CLINICAL PART I – DERMATOPATHOLOGY

In this section, candidates view unknown histopathological digital images of glass slides viewed on computer and answer multiple-choice questions about the slide. Additional questions on staining, immunohistochemistry and other laboratory techniques are included in this section and other sections. Two hours, approximately thirty slides and fifty questions. Beginning in 2013, dermatopathology slides will be presented as digital scanned images instead of glass slides. Candidates will use individual laptop computers to access the scanned digital slides. Slides will be viewed with an Aperio program called ImageScope. This program allows complete manipulation of the slide as a “virtual microscope”. Slides can be moved and rotated. Slides can be viewed from scanning power up to 40X. Each candidate will have the ability to view their own slide images at their own pace. It is HIGHLY recommended that candidates download the free Aperio ImageScope prior to the test. Candidates should practice with the program to become comfortable with manipulating digital slides.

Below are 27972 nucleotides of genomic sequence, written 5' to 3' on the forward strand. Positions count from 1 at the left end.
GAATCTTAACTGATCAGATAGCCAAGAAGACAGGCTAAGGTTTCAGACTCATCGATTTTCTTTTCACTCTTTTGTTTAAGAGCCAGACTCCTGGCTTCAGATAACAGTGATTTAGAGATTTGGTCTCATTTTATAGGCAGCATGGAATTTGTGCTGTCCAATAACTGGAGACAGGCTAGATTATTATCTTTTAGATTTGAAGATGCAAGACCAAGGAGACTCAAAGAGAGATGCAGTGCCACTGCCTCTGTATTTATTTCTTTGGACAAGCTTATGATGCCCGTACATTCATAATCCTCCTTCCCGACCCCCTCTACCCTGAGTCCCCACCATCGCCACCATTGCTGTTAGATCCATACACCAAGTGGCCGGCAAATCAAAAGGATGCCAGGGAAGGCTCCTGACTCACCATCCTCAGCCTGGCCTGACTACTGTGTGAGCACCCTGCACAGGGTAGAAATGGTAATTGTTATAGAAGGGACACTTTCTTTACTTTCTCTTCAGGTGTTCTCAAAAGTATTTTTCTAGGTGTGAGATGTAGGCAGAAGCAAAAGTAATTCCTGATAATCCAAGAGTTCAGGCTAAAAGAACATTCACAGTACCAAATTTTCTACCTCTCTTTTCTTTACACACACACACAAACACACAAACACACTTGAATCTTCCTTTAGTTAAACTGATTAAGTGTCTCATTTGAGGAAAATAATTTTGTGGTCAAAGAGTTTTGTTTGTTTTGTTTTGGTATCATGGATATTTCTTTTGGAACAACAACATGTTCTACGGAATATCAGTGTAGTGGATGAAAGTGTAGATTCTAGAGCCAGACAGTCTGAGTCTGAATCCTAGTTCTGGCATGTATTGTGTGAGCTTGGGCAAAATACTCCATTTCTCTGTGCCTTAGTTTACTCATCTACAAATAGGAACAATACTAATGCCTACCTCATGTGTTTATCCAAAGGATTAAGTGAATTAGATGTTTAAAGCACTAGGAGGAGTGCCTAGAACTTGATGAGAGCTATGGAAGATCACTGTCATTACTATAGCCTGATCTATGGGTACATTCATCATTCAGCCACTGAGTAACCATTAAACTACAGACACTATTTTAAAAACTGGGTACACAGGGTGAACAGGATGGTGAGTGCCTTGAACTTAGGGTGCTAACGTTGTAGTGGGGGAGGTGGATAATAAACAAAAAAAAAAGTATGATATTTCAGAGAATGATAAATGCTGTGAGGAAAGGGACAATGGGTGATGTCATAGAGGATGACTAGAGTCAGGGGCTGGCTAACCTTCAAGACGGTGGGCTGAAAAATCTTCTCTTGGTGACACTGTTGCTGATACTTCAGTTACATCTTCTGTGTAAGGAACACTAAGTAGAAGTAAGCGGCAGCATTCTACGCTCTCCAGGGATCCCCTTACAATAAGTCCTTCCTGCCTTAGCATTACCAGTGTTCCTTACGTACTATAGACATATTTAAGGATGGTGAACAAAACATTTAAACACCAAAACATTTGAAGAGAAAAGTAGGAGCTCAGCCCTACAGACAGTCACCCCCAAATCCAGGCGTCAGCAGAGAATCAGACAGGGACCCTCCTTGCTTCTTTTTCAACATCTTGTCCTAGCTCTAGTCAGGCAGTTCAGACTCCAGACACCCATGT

The FREE program can be obtained here: http://www.aperio.com/healthcare/eslide/view.

Alternatively, you can sign in as guest and browse this site for viewing slides: http://www.slidehosting.com (open with ImageScope).

Please read the Orientation to using Virtual (digital) Slides for Certification Examinations for more information.

CLINICAL PART II – CLINICAL DERMATOLOGY

This section utilizes high-resolution clinical images of dermatological conditions with associated multiple-choice questions, emphasizing clinical and laboratory dermatology. Two hours, approximately one hundred images and questions.

WRITTEN PART I – OSTEOPATHIC PRINCIPLES AND PRACTICE

This is a written essay exam that requires the candidate to demonstrate an understanding of the osteopathic concept of healthcare as it relates to the practice of Dermatology, emphasizing a multifactorial approach to disease management. Case histories are presented. The candidate then responds in writing in the requested format, which may include a hospital consult, an outpatient consult, a letter to a referring physician, or instructions to patients or family members regarding the case. The candidate will discuss how they would approach the evaluation, diagnosis and management of the case as an osteopathic dermatologist. Candidates are scored based on the appropriateness of their evaluation and management process, their communication skills (thoroughness, succinctness, clarity), and the integration of the osteopathic concepts into the evaluation and management plan. Their ability to comprehend the presented clinical findings, apply this knowledge to solve the diagnostic problem, organize and communicate this information effectively and ethically are integral to the scoring of this essay exam. Sixty minutes, three cases.